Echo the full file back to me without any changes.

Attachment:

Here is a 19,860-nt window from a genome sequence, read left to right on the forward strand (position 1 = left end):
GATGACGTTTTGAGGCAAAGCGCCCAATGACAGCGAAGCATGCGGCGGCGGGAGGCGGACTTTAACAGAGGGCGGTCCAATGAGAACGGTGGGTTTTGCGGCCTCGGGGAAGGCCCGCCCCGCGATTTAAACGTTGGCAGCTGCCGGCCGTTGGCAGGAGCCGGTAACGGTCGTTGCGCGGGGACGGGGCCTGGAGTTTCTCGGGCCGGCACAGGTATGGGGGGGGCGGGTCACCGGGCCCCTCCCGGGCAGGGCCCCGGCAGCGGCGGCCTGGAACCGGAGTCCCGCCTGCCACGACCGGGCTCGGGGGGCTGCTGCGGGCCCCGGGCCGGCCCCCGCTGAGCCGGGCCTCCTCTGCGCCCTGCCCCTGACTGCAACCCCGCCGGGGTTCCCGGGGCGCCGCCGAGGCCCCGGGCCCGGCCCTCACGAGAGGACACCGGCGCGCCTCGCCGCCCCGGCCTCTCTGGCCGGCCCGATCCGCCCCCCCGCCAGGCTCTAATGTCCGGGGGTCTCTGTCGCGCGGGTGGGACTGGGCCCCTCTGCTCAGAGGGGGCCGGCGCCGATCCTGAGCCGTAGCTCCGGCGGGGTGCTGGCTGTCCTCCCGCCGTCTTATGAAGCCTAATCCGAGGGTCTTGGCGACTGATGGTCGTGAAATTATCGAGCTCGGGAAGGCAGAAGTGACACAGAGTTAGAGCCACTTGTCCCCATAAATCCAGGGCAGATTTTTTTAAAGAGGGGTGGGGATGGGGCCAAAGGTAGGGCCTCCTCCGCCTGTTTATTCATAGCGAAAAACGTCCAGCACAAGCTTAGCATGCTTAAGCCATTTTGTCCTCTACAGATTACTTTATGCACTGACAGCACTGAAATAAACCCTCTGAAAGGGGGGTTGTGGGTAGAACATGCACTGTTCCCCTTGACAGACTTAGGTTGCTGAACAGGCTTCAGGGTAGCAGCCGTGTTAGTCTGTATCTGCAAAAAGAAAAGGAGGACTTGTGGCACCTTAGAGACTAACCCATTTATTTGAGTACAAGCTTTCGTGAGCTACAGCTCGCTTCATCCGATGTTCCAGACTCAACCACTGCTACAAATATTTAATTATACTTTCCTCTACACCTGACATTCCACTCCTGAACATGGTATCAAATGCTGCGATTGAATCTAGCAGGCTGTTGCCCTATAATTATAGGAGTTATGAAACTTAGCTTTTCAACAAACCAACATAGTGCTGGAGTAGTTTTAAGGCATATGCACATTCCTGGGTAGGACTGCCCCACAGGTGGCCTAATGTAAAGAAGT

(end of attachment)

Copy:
Here is a 19,860-nt window from a genome sequence, read left to right on the forward strand (position 1 = left end):
GATGACGTTTTGAGGCAAAGCGCCCAATGACAGCGAAGCATGCGGCGGCGGGAGGCGGACTTTAACAGAGGGCGGTCCAATGAGAACGGTGGGTTTTGCGGCCTCGGGGAAGGCCCGCCCCGCGATTTAAACGTTGGCAGCTGCCGGCCGTTGGCAGGAGCCGGTAACGGTCGTTGCGCGGGGACGGGGCCTGGAGTTTCTCGGGCCGGCACAGGTATGGGGGGGGCGGGTCACCGGGCCCCTCCCGGGCAGGGCCCCGGCAGCGGCGGCCTGGAACCGGAGTCCCGCCTGCCACGACCGGGCTCGGGGGGCTGCTGCGGGCCCCGGGCCGGCCCCCGCTGAGCCGGGCCTCCTCTGCGCCCTGCCCCTGACTGCAACCCCGCCGGGGTTCCCGGGGCGCCGCCGAGGCCCCGGGCCCGGCCCTCACGAGAGGACACCGGCGCGCCTCGCCGCCCCGGCCTCTCTGGCCGGCCCGATCCGCCCCCCCGCCAGGCTCTAATGTCCGGGGGTCTCTGTCGCGCGGGTGGGACTGGGCCCCTCTGCTCAGAGGGGGCCGGCGCCGATCCTGAGCCGTAGCTCCGGCGGGGTGCTGGCTGTCCTCCCGCCGTCTTATGAAGCCTAATCCGAGGGTCTTGGCGACTGATGGTCGTGAAATTATCGAGCTCGGGAAGGCAGAAGTGACACAGAGTTAGAGCCACTTGTCCCCATAAATCCAGGGCAGATTTTTTTAAAGAGGGGTGGGGATGGGGCCAAAGGTAGGGCCTCCTCCGCCTGTTTATTCATAGCGAAAAACGTCCAGCACAAGCTTAGCATGCTTAAGCCATTTTGTCCTCTACAGATTACTTTATGCACTGACAGCACTGAAATAAACCCTCTGAAAGGGGGGTTGTGGGTAGAACATGCACTGTTCCCCTTGACAGACTTAGGTTGCTGAACAGGCTTCAGGGTAGCAGCCGTGTTAGTCTGTATCTGCAAAAAGAAAAGGAGGACTTGTGGCACCTTAGAGACTAACCCATTTATTTGAGTACAAGCTTTCGTGAGCTACAGCTCGCTTCATCCGATGTTCCAGACTCAACCACTGCTACAAATATTTAATTATACTTTCCTCTACACCTGACATTCCACTCCTGAACATGGTATCAAATGCTGCGATTGAATCTAGCAGGCTGTTGCCCTATAATTATAGGAGTTATGAAACTTAGCTTTTCAACAAACCAACATAGTGCTGGAGTAGTTTTAAGGCATATGCACATTCCTGGGTAGGACTGCCCCACAGGTGGCCTAATGTAAAGAAGT